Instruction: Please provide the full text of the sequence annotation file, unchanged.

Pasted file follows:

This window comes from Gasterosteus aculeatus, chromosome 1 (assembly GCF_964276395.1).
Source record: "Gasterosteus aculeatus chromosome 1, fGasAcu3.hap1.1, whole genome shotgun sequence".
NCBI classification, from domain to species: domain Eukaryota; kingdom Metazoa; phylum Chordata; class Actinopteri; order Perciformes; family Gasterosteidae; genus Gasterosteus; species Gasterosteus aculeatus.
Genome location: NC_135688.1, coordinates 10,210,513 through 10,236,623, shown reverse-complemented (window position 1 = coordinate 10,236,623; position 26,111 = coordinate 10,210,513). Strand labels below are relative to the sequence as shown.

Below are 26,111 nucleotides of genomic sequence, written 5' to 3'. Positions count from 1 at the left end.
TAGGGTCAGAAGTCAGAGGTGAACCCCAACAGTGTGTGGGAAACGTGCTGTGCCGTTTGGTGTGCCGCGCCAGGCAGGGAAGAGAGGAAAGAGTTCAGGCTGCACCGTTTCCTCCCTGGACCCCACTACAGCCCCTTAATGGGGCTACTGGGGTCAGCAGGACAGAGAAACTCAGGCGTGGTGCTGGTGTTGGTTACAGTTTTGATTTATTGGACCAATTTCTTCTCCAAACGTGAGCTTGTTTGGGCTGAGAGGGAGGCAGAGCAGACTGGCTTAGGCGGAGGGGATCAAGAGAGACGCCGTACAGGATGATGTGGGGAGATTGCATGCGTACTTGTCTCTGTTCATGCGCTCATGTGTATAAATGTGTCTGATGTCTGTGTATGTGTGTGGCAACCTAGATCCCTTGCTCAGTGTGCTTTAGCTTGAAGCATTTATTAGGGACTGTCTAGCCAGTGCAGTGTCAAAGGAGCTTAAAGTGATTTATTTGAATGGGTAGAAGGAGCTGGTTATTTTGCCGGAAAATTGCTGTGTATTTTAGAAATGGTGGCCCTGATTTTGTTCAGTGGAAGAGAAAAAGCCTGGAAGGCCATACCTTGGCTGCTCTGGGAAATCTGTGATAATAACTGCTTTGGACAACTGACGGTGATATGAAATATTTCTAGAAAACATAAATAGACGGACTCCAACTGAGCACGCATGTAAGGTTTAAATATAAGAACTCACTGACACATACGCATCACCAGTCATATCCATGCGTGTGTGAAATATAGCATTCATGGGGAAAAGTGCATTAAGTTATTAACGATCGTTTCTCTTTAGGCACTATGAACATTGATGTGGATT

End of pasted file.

This window comes from Gasterosteus aculeatus, chromosome 1 (assembly GCF_964276395.1).
Source record: "Gasterosteus aculeatus chromosome 1, fGasAcu3.hap1.1, whole genome shotgun sequence".
NCBI classification, from domain to species: domain Eukaryota; kingdom Metazoa; phylum Chordata; class Actinopteri; order Perciformes; family Gasterosteidae; genus Gasterosteus; species Gasterosteus aculeatus.
Genome location: NC_135688.1, coordinates 10,210,513 through 10,236,623, shown reverse-complemented (window position 1 = coordinate 10,236,623; position 26,111 = coordinate 10,210,513). Strand labels below are relative to the sequence as shown.

Below are 26,111 nucleotides of genomic sequence, written 5' to 3'. Positions count from 1 at the left end.
TAGGGTCAGAAGTCAGAGGTGAACCCCAACAGTGTGTGGGAAACGTGCTGTGCCGTTTGGTGTGCCGCGCCAGGCAGGGAAGAGAGGAAAGAGTTCAGGCTGCACCGTTTCCTCCCTGGACCCCACTACAGCCCCTTAATGGGGCTACTGGGGTCAGCAGGACAGAGAAACTCAGGCGTGGTGCTGGTGTTGGTTACAGTTTTGATTTATTGGACCAATTTCTTCTCCAAACGTGAGCTTGTTTGGGCTGAGAGGGAGGCAGAGCAGACTGGCTTAGGCGGAGGGGATCAAGAGAGACGCCGTACAGGATGATGTGGGGAGATTGCATGCGTACTTGTCTCTGTTCATGCGCTCATGTGTATAAATGTGTCTGATGTCTGTGTATGTGTGTGGCAACCTAGATCCCTTGCTCAGTGTGCTTTAGCTTGAAGCATTTATTAGGGACTGTCTAGCCAGTGCAGTGTCAAAGGAGCTTAAAGTGATTTATTTGAATGGGTAGAAGGAGCTGGTTATTTTGCCGGAAAATTGCTGTGTATTTTAGAAATGGTGGCCCTGATTTTGTTCAGTGGAAGAGAAAAAGCCTGGAAGGCCATACCTTGGCTGCTCTGGGAAATCTGTGATAATAACTGCTTTGGACAACTGACGGTGATATGAAATATTTCTAGAAAACATAAATAGACGGACTCCAACTGAGCACGCATGTAAGGTTTAAATATAAGAACTCACTGACACATACGCATCACCAGTCATATCCATGCGTGTGTGAAATATAGCATTCATGGGGAAAAGTGCATTAAGTTATTAACGATCGTTTCTCTTTAGGCACTATGAACATTGATGTGGATT